Sunday, November 1, 2009

how to survive grad school (part II)

I'm still not brave enough to write on the first page, but I've gained a lot of courage over the past few days and nights from realizing that they're all that I've got. This is life. Sometimes I forget, but tonight, I know I'm alive. It's been only a month since I've stopped engaging in ways that cause me greater pain, but already I've been gaining more strength, more time, more hope, and more light. I can feel it emanate in rays from my face, and I see the reflection of gleams from my skin in the eyes of my new-found friends. I'm feeling, finally, like I'm settling into a home again. This town may be small, but it might also be enough.

When I think about what I'm doing here it's painfully clear that I am going to school and working harder than ever before to learn. I've noticed my humble wings being weighted with more philosophical humility, but I also can sense that they are beginning to stretch. Opening up feels difficult and terrifying, but also like it's one of the only things I can do at this point to make it feel at all relevant.

So I keep going. I'm trying. And learning. And realizing more and more that when I open up the right book, even philosophers can make me cry tears of joy. I already know the pains they can give me when I try to write, but that may just be part of the process. And it's good to feel like I'm doing something worthwhile, and asking questions that do make a difference, because just in case nothing happens to me and I actually live beyond 23, I'll be happy knowing that by the end it was productive of something positive. That would be a bonus to the life that I would have already lived.

I have to note a shift in tone. This week, the week before that, and just recently life has felt increasingly heavy. There has been death all around me and it feels like it's getting closer. Friends' family members have passed away, then a friend of a friend got killed spontaneously in a car crash on the way to LA, and just today I learned that a guy I gave rides home to after rehearsal in high school, who I talked with about hardships in life, like being raped and finding the means to survive, killed himself this week. I saw him over Christmas break at the gay club in Boise-he looked fabulous, we danced flamboyantly, and I was glad to see him looking so happy.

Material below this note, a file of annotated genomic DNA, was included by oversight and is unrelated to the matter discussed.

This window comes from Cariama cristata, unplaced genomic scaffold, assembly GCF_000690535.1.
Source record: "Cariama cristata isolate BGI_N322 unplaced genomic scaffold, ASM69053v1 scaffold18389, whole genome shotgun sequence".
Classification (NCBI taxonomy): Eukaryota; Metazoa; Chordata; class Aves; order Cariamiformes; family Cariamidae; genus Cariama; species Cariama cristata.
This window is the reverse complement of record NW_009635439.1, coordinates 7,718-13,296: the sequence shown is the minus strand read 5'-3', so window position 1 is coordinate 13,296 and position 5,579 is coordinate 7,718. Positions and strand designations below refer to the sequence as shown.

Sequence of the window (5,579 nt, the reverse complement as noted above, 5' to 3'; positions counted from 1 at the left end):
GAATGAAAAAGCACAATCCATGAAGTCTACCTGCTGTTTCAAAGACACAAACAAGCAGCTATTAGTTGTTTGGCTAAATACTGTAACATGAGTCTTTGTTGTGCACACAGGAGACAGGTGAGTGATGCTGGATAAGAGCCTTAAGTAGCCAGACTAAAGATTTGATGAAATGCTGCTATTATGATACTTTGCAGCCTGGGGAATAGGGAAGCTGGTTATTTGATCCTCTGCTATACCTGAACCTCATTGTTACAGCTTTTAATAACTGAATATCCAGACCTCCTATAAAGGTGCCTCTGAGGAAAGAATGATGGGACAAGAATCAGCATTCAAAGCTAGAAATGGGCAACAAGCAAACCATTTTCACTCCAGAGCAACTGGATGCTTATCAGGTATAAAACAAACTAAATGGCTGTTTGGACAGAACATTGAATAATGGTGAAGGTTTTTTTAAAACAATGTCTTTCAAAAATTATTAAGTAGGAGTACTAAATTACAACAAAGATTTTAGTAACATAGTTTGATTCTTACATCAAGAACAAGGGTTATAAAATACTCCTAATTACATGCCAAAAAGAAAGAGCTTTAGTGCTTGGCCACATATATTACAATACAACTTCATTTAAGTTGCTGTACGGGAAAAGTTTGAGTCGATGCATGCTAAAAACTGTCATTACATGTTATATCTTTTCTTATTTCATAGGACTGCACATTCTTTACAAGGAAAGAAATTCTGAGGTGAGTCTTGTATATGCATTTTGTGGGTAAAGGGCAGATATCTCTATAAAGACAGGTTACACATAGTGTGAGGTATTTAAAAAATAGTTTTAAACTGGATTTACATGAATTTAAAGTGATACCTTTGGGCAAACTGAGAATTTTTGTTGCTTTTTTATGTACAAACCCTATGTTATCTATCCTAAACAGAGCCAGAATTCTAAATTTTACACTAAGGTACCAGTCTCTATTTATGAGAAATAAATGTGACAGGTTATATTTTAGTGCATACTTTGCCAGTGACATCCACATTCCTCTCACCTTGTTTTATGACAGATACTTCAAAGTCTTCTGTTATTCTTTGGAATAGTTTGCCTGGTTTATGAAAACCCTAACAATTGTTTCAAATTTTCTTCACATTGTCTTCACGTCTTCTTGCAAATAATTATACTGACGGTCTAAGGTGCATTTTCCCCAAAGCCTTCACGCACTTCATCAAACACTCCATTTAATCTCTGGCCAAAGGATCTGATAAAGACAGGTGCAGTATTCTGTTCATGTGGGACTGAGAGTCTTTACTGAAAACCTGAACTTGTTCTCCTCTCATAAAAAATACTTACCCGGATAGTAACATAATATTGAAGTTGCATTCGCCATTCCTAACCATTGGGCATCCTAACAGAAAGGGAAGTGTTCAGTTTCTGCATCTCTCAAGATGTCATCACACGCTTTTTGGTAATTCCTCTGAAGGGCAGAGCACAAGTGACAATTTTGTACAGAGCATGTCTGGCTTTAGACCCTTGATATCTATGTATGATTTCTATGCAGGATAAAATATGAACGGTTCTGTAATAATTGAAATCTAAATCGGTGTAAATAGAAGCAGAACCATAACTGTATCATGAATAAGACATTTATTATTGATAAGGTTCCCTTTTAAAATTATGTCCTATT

I talked with my therapist for perhaps one of the last times last week and I said, regarding death, that we make a mistake in our reasoning when we think that we can gauge how near or far death is for each of us. It's not the case that the old and the sick will be next. Nor is it the case that the young and healthy have nothing to worry about (assuming that we fear and worry about death). It's not like we approach it on a linear line, always getting closer and closer the longer we live toward the imminent end. Heidegger said that we are all equally close to our own death. This is true. We think that if we flipped 100 'tails' in a coin toss that surely a 'heads' would be next. Especially another 100 'tails' later, the 'heads' seems more than over due. But this is not so. It's a 50/50 chance the coin will land on 'heads' every time it jumps into the air, and each moment, we are equally close to the mystery of our own death. It's always close. Always near.

And I guess that all of this is supposed to be a reflection that reminds me of how I want to live. Knowing that I could die any second (even though my erroneous reasoning tells me that it's not likely to happen, really) is supposed to convince me to take nothing for granted. To make the effort to have lunches with friends. To take trips. To dance on a weekly basis. To laugh. To put the books down when a conversation ensues with a stranger, or a friend. To look at the clouds, see that the sky is blue. To feel the sun on my skin. To smell the wind bring on the spring. To call my family. To write these things down so that someday, maybe, they will be known by others, just in case I didn't get to let them know myself. To go take a chance and listen to music in dive bars. To meet up with acquaintances for a night. To pour out my heart- it may be the last time it gets exposed to anyone at all. To give. To live. To love as much as I possibly can. To practice. To be the art. Once more. And again.

This means, also, that I should be sure to do my work diligently. It's not the case that I need to forego my responsibilities with the awareness that death could greet me in my sleep tonight. No! Rather, it inspires me to do my work more passionately. To do the best that I can. It may be the only chance I get. And I might not get it now, but if I ever get it at all, I'd want to be ready to make the gift worth it for somebody else. To bring tears to the eyes of another person whose heart responds with a deep 'yes' to certain phrases on bound pages, and who opens them up again for inspiration on nights when the reality of life sets in with ever more gravity. This is precisely what I have done tonight in multiple ways, as I have done on multiple occasions. So if I could be so gifted and talented and privileged to do the same for another person on some other day, I'd like to have proven myself worthy and have prepared for that exchange whole-heartedly.


1 comment:

  1. I'm not sure how you can live your life MORE passionately....I think you already have that covered.
    Moments as you've described...are clearly blessings for they do make us appreciate the simple gesture of living in the moment.
    I'm very sorry to hear about the recent deaths...especially the one locally. It's just not right.
    Glad you're still with have much to do on this plane!